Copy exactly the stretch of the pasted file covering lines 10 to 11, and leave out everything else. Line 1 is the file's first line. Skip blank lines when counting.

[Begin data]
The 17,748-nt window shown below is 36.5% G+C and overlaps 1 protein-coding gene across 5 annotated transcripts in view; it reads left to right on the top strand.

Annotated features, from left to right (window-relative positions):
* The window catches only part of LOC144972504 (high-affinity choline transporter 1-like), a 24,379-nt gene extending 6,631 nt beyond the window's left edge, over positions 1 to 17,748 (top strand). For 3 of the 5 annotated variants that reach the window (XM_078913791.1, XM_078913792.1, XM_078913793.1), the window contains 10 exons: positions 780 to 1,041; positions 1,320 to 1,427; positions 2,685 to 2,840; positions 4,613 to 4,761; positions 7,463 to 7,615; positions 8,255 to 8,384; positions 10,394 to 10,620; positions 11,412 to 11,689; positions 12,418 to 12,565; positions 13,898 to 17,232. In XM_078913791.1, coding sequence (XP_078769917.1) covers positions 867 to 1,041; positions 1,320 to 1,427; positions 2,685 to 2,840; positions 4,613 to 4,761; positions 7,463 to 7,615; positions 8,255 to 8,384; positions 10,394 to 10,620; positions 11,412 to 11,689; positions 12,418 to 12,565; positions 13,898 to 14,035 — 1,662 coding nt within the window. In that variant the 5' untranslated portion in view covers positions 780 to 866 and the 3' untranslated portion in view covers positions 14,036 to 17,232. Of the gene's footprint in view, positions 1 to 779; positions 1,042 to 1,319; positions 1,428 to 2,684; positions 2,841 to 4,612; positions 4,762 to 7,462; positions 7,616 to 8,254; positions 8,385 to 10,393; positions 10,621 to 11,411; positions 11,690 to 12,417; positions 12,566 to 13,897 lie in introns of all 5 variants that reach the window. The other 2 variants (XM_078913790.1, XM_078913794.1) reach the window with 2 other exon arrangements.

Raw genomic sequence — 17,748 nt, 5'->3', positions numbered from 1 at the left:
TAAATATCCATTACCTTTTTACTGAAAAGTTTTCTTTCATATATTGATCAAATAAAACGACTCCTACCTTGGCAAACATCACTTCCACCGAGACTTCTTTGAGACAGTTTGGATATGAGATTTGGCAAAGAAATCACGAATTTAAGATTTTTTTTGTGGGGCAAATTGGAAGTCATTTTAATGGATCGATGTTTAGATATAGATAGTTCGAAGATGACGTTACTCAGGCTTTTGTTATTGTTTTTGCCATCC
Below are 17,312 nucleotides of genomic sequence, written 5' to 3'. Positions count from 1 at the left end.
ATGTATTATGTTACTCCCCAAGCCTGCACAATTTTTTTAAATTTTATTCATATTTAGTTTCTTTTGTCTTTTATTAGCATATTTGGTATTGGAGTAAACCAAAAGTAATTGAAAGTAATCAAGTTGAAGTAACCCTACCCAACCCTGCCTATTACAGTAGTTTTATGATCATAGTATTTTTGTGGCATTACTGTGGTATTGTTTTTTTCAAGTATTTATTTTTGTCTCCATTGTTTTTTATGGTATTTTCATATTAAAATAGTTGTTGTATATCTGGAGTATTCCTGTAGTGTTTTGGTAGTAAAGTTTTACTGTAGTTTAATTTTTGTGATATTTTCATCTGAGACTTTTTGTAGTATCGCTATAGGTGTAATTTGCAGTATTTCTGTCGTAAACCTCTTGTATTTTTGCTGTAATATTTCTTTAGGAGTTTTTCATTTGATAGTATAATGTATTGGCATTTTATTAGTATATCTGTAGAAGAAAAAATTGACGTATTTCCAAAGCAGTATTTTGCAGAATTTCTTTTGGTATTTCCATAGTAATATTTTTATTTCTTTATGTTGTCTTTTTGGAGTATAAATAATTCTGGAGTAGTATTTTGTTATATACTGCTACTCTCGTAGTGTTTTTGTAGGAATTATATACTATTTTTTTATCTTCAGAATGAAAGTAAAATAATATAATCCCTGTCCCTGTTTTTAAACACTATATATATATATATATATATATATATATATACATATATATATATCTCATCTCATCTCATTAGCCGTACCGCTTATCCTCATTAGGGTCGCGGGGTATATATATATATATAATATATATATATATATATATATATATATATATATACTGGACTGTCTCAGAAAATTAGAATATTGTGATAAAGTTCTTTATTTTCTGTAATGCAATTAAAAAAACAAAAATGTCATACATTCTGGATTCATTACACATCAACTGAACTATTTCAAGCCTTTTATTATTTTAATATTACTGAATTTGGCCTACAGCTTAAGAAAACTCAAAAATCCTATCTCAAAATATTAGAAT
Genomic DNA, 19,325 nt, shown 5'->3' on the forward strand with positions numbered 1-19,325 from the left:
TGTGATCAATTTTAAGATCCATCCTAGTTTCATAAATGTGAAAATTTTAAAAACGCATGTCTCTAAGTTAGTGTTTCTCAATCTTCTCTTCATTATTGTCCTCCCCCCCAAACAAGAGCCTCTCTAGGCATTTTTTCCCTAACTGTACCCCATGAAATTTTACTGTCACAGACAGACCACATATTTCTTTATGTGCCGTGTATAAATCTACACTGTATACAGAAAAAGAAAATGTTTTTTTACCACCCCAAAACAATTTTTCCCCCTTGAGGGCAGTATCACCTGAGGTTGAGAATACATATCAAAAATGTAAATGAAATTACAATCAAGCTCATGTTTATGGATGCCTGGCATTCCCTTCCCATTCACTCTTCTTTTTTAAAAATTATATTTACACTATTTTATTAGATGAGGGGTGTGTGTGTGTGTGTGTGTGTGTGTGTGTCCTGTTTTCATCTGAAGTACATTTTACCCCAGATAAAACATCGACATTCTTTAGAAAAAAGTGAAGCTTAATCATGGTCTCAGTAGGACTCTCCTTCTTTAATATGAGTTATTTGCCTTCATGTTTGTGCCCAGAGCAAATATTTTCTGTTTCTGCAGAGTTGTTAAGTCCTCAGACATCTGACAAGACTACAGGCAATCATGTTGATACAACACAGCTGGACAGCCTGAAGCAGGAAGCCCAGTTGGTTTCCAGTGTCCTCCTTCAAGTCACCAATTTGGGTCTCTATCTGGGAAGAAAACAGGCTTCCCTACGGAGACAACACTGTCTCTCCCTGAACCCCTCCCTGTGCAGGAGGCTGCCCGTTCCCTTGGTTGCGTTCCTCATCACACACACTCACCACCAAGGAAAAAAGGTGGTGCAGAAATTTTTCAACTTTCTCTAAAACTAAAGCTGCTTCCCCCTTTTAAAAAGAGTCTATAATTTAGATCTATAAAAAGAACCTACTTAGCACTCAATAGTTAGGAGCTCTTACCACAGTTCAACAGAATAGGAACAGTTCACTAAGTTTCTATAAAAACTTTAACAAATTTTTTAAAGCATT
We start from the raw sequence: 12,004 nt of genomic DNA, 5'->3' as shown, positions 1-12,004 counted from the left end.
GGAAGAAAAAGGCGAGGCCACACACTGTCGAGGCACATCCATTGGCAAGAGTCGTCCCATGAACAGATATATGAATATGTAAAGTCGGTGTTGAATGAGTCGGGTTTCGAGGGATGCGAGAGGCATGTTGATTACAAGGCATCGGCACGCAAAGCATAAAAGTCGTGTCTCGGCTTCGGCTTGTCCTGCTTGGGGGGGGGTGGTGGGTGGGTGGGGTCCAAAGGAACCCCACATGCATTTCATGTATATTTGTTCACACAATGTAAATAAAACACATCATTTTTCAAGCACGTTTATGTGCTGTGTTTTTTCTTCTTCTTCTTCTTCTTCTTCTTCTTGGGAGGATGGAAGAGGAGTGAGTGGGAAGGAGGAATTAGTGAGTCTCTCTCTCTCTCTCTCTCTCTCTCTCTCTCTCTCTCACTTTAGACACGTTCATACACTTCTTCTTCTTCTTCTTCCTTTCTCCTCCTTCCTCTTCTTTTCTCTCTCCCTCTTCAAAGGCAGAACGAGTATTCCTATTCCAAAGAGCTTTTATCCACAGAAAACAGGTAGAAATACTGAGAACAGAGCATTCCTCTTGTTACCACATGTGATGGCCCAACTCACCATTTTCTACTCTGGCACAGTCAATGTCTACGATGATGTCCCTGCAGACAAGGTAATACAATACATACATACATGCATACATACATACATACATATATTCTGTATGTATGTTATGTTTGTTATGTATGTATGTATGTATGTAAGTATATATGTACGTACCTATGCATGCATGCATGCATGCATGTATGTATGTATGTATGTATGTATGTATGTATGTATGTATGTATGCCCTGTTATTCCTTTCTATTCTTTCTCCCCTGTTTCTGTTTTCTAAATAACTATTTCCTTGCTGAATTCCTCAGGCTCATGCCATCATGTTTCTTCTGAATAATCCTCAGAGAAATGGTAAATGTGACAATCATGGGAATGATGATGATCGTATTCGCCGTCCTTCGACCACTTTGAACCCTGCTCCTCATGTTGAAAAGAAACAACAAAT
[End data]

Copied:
We start from the raw sequence: 12,004 nt of genomic DNA, 5'->3' as shown, positions 1-12,004 counted from the left end.
GGAAGAAAAAGGCGAGGCCACACACTGTCGAGGCACATCCATTGGCAAGAGTCGTCCCATGAACAGATATATGAATATGTAAAGTCGGTGTTGAATGAGTCGGGTTTCGAGGGATGCGAGAGGCATGTTGATTACAAGGCATCGGCACGCAAAGCATAAAAGTCGTGTCTCGGCTTCGGCTTGTCCTGCTTGGGGGGGGGTGGTGGGTGGGTGGGGTCCAAAGGAACCCCACATGCATTTCATGTATATTTGTTCACACAATGTAAATAAAACACATCATTTTTCAAGCACGTTTATGTGCTGTGTTTTTTCTTCTTCTTCTTCTTCTTCTTCTTCTTGGGAGGATGGAAGAGGAGTGAGTGGGAAGGAGGAATTAGTGAGTCTCTCTCTCTCTCTCTCTCTCTCTCTCTCTCTCTCTCACTTTAGACACGTTCATACACTTCTTCTTCTTCTTCTTCCTTTCTCCTCCTTCCTCTTCTTTTCTCTCTCCCTCTTCAAAGGCAGAACGAGTATTCCTATTCCAAAGAGCTTTTATCCACAGAAAACAGGTAGAAATACTGAGAACAGAGCATTCCTCTTGTTACCACATGTGATGGCCCAACTCACCATTTTCTACTCTGGCACAGTCAATGTCTACGATGATGTCCCTGCAGACAAGGTAATACAATACATACATACATGCATACATACATACATACATATATTCTGTATGTATGTTATGTTTGTTATGTATGTATGTATGTATGTAAGTATATATGTACGTACCTATGCATGCATGCATGCATGCATGTATGTATGTATGTATGTATGTATGTATGTATGTATGTATGTATGCCCTGTTATTCCTTTCTATTCTTTCTCCCCTGTTTCTGTTTTCTAAATAACTATTTCCTTGCTGAATTCCTCAGGCTCATGCCATCATGTTTCTTCTGAATAATCCTCAGAGAAATGGTAAATGTGACAATCATGGGAATGATGATGATCGTATTCGCCGTCCTTCGACCACTTTGAACCCTGCTCCTCATGTTGAAAAGAAACAACAAAT